“The expensiveness of gospel blessings” by Jonathan Edwards

“As feasts are expensive and are provided at the expense of the host, so the provision which God has in the gospel made for our souls is exceedingly expensive unto Him. We have it for nothing. It costs us nothing, but it cost God a great deal. Fallen men can’t be feasted but at vast expense. We are by sin sunk infinitely low, into the lowest depths of misery and want, and our famishing souls could not be provided for but under infinite expense.

All that we have from God for the salvation and support and nourishment of our souls cost exceeding dear. Never were any that were feasted at so dear a rate as believers: what they eat and drink is a thousand times more costly than what they eat at the tables of princes, that is far-fetched and dear bought. Every crumb of bread that they eat and every drop of wine that they drink is more costly than so much gold or gems.

God purchased it at no less a rate than with the blood of His only and infinitely dear Son. That holiness and that favor, and that peace and joy which they have, it was bought with the heart’s blood of the Son of God, His precious life. He made His soul an offering. Christ Jesus obtained this provision by victory. He was obliged to fight for it as it were up to His knees in blood that He might obtain it; yea, He waded through a sea of blood to get it for us.”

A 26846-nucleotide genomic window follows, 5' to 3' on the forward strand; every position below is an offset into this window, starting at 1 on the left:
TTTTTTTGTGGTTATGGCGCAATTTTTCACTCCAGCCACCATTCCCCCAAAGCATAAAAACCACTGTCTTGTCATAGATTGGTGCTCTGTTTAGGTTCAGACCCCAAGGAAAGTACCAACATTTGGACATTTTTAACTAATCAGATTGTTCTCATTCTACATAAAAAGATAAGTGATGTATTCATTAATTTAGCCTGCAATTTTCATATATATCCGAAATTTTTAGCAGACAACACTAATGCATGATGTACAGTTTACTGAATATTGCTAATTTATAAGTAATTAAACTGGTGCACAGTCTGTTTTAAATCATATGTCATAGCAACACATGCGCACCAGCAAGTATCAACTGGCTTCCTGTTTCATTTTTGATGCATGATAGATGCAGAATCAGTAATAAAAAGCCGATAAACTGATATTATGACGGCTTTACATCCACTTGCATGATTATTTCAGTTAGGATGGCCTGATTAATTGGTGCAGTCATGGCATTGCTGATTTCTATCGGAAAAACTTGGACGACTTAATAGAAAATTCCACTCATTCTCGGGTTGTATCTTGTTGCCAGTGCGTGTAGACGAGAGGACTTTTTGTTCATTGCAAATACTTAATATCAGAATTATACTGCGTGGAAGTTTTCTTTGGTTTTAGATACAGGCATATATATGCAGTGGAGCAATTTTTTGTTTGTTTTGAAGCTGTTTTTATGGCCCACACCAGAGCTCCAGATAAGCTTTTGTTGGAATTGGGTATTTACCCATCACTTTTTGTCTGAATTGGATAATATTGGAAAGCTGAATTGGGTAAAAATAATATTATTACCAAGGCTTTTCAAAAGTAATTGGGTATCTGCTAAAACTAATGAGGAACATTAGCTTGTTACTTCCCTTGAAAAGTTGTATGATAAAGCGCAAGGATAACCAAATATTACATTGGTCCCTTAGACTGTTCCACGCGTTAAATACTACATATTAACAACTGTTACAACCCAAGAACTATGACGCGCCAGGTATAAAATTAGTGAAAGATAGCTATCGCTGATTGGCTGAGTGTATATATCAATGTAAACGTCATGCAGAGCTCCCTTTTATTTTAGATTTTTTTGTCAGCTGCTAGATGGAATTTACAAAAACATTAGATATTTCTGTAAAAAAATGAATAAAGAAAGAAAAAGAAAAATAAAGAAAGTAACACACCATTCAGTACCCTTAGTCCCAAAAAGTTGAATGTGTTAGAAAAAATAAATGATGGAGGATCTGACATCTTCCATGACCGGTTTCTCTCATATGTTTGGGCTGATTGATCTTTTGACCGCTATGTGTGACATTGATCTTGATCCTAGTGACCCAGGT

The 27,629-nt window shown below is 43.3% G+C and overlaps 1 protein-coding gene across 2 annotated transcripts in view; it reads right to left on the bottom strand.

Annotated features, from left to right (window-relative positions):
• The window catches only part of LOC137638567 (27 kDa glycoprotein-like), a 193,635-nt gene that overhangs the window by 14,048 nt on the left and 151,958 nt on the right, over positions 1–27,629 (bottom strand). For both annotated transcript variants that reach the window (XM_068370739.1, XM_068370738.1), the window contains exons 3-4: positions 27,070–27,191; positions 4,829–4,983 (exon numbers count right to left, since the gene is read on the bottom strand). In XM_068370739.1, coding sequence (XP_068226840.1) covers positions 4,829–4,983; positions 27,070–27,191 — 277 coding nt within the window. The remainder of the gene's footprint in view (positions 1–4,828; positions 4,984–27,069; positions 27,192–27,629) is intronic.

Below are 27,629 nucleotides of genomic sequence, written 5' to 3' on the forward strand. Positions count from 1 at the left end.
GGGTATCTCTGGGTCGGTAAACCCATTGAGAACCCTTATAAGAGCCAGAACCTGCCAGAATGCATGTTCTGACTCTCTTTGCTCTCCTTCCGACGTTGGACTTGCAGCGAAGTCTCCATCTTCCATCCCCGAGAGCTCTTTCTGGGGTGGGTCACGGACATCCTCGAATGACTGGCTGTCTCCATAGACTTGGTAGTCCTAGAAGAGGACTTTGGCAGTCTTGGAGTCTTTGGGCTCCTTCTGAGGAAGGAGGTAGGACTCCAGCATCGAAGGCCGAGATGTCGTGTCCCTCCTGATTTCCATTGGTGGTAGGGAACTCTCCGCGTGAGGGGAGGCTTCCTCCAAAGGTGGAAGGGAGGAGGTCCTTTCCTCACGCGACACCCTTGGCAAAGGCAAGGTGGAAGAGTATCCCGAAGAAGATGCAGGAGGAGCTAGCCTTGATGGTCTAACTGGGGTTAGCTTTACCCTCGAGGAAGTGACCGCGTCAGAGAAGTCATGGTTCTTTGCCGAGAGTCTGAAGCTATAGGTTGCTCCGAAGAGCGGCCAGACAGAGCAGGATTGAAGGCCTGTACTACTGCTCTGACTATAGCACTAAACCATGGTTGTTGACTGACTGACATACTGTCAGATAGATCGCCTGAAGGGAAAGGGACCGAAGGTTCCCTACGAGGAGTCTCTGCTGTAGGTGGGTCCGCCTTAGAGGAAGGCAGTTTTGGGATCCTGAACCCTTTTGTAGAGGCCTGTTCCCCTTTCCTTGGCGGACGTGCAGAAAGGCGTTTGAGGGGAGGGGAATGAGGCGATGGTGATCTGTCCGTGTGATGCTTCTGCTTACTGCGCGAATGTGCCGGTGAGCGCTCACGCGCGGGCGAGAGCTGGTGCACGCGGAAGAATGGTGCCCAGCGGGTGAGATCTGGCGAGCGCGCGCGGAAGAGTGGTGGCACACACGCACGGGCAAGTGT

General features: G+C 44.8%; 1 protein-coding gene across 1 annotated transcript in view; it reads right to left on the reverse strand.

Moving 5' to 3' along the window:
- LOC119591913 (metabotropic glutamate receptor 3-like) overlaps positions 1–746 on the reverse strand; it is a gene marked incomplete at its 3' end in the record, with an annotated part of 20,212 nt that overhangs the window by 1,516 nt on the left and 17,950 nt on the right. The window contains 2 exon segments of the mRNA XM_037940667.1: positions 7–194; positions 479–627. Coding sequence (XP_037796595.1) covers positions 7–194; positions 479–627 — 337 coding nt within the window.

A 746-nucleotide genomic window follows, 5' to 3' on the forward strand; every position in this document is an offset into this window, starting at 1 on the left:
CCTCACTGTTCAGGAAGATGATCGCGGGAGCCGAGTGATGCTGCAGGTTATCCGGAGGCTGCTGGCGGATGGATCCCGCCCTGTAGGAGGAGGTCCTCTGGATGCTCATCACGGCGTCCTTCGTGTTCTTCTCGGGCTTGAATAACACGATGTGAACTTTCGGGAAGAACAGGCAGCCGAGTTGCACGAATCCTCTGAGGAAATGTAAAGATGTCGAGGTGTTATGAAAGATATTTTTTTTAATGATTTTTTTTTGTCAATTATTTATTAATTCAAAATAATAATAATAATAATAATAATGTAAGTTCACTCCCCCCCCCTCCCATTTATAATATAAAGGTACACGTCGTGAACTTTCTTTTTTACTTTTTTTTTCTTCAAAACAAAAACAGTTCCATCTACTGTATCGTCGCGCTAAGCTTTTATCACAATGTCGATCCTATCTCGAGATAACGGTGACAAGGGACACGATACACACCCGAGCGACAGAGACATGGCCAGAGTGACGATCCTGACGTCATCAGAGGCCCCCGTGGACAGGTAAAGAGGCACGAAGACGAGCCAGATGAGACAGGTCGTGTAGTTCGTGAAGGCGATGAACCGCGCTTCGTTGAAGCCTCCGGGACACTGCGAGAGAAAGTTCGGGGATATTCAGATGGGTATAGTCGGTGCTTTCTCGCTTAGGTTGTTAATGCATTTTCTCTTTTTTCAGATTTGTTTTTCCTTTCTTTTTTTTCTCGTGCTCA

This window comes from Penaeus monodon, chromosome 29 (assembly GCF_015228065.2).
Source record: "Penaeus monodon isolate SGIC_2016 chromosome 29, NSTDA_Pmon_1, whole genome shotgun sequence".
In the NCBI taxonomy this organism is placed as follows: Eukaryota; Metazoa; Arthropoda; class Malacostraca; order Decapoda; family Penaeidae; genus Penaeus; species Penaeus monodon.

-–Jonathan Edwards, “The Spiritual Blessings of the Gospel Represented by a Feast,” Sermons and Discourses: 1723-1729, in The Works of Jonathan Edwards, Vol. 14, Ed. Kenneth P. Minkema (New Haven: Yale University Press, 1997), 282-3.

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Filed under Christian Theology, Jonathan Edwards, Puritanical, Quotable Quotes, The Gospel

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